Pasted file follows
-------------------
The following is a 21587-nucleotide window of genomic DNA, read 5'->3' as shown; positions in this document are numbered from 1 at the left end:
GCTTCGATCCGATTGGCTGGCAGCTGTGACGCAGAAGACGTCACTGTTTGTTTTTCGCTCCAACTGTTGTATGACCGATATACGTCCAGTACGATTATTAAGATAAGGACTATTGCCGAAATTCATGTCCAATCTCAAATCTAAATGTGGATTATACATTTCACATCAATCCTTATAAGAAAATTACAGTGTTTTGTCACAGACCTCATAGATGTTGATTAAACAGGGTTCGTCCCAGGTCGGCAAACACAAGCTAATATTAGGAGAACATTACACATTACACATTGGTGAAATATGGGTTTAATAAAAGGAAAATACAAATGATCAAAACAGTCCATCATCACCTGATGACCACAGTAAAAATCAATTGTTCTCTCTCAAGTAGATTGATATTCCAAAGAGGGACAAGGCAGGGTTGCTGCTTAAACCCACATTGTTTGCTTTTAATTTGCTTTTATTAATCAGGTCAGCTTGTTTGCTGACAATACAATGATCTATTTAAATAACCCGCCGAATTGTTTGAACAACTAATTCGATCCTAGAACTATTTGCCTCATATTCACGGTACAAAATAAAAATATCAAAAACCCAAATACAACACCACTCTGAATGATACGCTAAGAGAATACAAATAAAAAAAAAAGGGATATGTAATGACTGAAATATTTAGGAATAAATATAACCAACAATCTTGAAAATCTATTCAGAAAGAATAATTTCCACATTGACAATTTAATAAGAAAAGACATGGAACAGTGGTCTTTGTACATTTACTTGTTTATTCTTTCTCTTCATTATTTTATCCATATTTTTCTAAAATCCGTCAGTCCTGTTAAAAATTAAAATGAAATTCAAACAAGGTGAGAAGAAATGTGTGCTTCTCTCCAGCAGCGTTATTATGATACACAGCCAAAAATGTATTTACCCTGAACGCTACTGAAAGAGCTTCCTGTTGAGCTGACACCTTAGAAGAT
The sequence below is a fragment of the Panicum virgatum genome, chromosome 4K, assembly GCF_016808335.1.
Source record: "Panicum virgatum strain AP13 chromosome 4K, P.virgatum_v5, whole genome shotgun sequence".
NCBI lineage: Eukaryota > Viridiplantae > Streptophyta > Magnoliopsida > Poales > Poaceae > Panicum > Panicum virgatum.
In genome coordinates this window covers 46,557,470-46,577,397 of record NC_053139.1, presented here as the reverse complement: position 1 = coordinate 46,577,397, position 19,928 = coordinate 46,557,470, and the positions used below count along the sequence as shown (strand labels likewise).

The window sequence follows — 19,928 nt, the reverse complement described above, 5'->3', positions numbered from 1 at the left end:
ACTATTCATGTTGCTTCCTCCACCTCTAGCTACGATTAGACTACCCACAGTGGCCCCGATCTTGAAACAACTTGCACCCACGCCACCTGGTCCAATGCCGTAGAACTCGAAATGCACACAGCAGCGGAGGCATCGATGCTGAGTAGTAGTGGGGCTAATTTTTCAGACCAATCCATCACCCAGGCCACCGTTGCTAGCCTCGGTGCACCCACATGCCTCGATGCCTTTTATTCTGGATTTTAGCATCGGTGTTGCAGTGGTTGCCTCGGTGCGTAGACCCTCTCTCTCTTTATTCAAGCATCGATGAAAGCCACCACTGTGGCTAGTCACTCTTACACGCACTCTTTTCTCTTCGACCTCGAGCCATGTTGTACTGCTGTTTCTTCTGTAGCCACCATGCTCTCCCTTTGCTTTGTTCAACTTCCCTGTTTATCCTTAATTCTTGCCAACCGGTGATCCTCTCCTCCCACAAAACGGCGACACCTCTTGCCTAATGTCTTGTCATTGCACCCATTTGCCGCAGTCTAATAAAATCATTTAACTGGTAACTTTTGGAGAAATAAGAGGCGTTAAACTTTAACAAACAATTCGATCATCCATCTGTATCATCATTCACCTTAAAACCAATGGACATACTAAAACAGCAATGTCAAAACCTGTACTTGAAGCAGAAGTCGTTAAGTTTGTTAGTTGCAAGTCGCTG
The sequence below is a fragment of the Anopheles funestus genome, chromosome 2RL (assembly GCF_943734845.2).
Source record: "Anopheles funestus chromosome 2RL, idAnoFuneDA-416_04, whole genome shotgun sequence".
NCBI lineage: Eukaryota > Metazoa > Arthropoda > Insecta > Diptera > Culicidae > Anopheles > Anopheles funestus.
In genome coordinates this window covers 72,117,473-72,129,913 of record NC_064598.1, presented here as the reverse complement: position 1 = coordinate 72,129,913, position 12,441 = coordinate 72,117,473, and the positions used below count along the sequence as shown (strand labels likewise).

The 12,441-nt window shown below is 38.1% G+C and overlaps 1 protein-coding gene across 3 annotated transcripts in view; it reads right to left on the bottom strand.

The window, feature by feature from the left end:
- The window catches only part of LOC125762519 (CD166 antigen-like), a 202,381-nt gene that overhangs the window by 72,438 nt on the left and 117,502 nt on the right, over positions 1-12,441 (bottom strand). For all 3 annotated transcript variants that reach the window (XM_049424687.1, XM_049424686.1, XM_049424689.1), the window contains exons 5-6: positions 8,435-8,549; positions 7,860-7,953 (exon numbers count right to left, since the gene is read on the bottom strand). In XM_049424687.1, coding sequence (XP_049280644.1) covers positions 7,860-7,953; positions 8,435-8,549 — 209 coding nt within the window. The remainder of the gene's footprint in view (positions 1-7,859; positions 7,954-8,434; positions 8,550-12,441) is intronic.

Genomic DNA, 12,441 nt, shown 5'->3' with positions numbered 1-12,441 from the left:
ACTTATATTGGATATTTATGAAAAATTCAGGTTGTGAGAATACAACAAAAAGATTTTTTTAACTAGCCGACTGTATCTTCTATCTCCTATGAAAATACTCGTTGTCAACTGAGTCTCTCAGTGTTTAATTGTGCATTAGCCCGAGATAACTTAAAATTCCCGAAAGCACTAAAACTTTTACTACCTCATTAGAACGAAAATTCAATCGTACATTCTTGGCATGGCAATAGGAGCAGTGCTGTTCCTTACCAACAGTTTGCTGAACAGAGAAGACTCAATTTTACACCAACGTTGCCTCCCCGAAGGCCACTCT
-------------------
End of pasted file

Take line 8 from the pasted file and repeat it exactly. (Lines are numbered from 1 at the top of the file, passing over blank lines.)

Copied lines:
ACTATTCATGTTGCTTCCTCCACCTCTAGCTACGATTAGACTACCCACAGTGGCCCCGATCTTGAAACAACTTGCACCCACGCCACCTGGTCCAATGCCGTAGAACTCGAAATGCACACAGCAGCGGAGGCATCGATGCTGAGTAGTAGTGGGGCTAATTTTTCAGACCAATCCATCACCCAGGCCACCGTTGCTAGCCTCGGTGCACCCACATGCCTCGATGCCTTTTATTCTGGATTTTAGCATCGGTGTTGCAGTGGTTGCCTCGGTGCGTAGACCCTCTCTCTCTTTATTCAAGCATCGATGAAAGCCACCACTGTGGCTAGTCACTCTTACACGCACTCTTTTCTCTTCGACCTCGAGCCATGTTGTACTGCTGTTTCTTCTGTAGCCACCATGCTCTCCCTTTGCTTTGTTCAACTTCCCTGTTTATCCTTAATTCTTGCCAACCGGTGATCCTCTCCTCCCACAAAACGGCGACACCTCTTGCCTAATGTCTTGTCATTGCACCCATTTGCCGCAGTCTAATAAAATCATTTAACTGGTAACTTTTGGAGAAATAAGAGGCGTTAAACTTTAACAAACAATTCGATCATCCATCTGTATCATCATTCACCTTAAAACCAATGGACATACTAAAACAGCAATGTCAAAACCTGTACTTGAAGCAGAAGTCGTTAAGTTTGTTAGTTGCAAGTCGCTG